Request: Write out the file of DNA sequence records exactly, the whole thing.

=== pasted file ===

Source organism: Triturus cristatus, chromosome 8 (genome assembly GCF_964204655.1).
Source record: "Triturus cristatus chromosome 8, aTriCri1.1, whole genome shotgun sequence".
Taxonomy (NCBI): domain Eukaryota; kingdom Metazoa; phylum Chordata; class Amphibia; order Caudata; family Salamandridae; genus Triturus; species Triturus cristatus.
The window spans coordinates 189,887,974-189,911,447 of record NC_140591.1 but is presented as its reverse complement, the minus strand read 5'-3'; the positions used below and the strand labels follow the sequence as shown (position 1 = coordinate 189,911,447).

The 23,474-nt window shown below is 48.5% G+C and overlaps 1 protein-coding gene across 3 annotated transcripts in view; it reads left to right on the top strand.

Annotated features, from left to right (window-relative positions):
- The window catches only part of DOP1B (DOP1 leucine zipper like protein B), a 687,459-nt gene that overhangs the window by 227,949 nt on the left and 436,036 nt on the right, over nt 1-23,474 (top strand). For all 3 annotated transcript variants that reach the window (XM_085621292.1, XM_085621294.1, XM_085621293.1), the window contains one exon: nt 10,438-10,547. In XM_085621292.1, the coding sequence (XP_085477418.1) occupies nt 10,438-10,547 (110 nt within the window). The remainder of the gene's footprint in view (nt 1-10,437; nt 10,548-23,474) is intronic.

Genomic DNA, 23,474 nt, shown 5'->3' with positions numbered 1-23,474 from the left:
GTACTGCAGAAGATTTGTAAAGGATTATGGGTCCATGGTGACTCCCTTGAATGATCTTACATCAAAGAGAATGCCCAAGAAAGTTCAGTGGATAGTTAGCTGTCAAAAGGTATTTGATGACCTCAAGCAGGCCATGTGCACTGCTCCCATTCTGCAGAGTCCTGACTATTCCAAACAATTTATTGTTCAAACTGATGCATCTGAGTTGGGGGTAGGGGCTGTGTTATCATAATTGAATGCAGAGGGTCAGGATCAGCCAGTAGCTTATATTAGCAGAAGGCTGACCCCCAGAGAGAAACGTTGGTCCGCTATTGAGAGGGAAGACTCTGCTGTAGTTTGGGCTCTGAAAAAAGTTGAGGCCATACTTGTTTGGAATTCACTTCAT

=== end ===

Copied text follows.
Source organism: Triturus cristatus, chromosome 8 (genome assembly GCF_964204655.1).
Source record: "Triturus cristatus chromosome 8, aTriCri1.1, whole genome shotgun sequence".
Taxonomy (NCBI): domain Eukaryota; kingdom Metazoa; phylum Chordata; class Amphibia; order Caudata; family Salamandridae; genus Triturus; species Triturus cristatus.
The window spans coordinates 189,887,974-189,911,447 of record NC_140591.1 but is presented as its reverse complement, the minus strand read 5'-3'; the positions used below and the strand labels follow the sequence as shown (position 1 = coordinate 189,911,447).

The 23,474-nt window shown below is 48.5% G+C and overlaps 1 protein-coding gene across 3 annotated transcripts in view; it reads left to right on the top strand.

Annotated features, from left to right (window-relative positions):
- The window catches only part of DOP1B (DOP1 leucine zipper like protein B), a 687,459-nt gene that overhangs the window by 227,949 nt on the left and 436,036 nt on the right, over nt 1-23,474 (top strand). For all 3 annotated transcript variants that reach the window (XM_085621292.1, XM_085621294.1, XM_085621293.1), the window contains one exon: nt 10,438-10,547. In XM_085621292.1, the coding sequence (XP_085477418.1) occupies nt 10,438-10,547 (110 nt within the window). The remainder of the gene's footprint in view (nt 1-10,437; nt 10,548-23,474) is intronic.

Genomic DNA, 23,474 nt, shown 5'->3' with positions numbered 1-23,474 from the left:
GTACTGCAGAAGATTTGTAAAGGATTATGGGTCCATGGTGACTCCCTTGAATGATCTTACATCAAAGAGAATGCCCAAGAAAGTTCAGTGGATAGTTAGCTGTCAAAAGGTATTTGATGACCTCAAGCAGGCCATGTGCACTGCTCCCATTCTGCAGAGTCCTGACTATTCCAAACAATTTATTGTTCAAACTGATGCATCTGAGTTGGGGGTAGGGGCTGTGTTATCATAATTGAATGCAGAGGGTCAGGATCAGCCAGTAGCTTATATTAGCAGAAGGCTGACCCCCAGAGAGAAACGTTGGTCCGCTATTGAGAGGGAAGACTCTGCTGTAGTTTGGGCTCTGAAAAAAGTTGAGGCCATACTTGTTTGGAATTCACTTCAT